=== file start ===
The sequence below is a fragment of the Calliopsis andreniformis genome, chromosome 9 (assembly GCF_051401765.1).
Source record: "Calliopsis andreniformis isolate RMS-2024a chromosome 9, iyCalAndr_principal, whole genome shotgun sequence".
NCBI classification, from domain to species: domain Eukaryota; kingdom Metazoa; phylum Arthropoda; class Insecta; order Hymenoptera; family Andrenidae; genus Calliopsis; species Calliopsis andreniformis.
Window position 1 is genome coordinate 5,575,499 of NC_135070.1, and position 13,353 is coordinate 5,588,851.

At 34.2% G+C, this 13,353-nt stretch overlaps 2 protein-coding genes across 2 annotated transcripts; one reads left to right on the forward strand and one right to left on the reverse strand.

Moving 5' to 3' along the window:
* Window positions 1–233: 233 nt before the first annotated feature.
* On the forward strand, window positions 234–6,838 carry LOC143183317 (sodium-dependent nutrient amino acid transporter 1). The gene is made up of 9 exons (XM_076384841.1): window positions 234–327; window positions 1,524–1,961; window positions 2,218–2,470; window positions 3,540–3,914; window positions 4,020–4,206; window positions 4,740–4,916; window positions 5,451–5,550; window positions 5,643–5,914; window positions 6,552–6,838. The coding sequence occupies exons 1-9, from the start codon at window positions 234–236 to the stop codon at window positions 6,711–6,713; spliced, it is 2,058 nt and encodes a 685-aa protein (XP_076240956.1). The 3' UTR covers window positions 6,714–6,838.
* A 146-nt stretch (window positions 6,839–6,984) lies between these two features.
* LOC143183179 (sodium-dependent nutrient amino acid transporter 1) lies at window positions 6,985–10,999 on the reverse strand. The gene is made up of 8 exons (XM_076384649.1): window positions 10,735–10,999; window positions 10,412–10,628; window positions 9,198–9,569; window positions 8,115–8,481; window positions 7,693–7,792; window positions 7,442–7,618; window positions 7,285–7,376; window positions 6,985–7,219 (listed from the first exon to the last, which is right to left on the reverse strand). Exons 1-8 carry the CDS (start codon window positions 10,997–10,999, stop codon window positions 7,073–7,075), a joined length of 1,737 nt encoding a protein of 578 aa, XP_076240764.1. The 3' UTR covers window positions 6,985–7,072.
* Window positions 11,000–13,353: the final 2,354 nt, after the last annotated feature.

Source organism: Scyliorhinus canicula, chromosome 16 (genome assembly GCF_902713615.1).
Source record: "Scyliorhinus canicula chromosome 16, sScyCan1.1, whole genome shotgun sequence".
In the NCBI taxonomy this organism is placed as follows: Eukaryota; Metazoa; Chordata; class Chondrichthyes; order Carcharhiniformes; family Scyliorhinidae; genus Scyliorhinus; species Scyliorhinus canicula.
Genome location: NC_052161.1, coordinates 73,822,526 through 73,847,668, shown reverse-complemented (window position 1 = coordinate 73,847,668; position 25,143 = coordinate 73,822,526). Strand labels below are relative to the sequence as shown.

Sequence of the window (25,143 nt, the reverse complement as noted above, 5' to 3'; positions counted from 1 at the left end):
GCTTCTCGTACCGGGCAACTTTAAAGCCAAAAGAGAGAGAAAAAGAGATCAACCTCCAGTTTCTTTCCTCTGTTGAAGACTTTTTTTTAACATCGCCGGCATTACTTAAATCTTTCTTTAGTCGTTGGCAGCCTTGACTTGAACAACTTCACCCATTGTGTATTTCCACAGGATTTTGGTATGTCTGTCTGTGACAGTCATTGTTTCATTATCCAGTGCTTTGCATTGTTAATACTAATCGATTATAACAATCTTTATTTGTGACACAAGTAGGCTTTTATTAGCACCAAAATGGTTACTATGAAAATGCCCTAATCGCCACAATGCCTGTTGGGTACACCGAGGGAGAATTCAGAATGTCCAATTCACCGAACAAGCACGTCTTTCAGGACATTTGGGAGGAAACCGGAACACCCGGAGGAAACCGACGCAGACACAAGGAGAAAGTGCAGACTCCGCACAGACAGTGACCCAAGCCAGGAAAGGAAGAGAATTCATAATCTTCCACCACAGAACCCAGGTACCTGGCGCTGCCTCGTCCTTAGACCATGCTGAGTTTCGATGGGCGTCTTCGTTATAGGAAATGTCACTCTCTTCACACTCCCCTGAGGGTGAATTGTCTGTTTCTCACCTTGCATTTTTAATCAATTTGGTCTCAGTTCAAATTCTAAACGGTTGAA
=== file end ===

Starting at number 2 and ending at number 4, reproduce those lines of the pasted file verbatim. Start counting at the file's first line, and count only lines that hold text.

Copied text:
Source record: "Calliopsis andreniformis isolate RMS-2024a chromosome 9, iyCalAndr_principal, whole genome shotgun sequence".
NCBI classification, from domain to species: domain Eukaryota; kingdom Metazoa; phylum Arthropoda; class Insecta; order Hymenoptera; family Andrenidae; genus Calliopsis; species Calliopsis andreniformis.
Window position 1 is genome coordinate 5,575,499 of NC_135070.1, and position 13,353 is coordinate 5,588,851.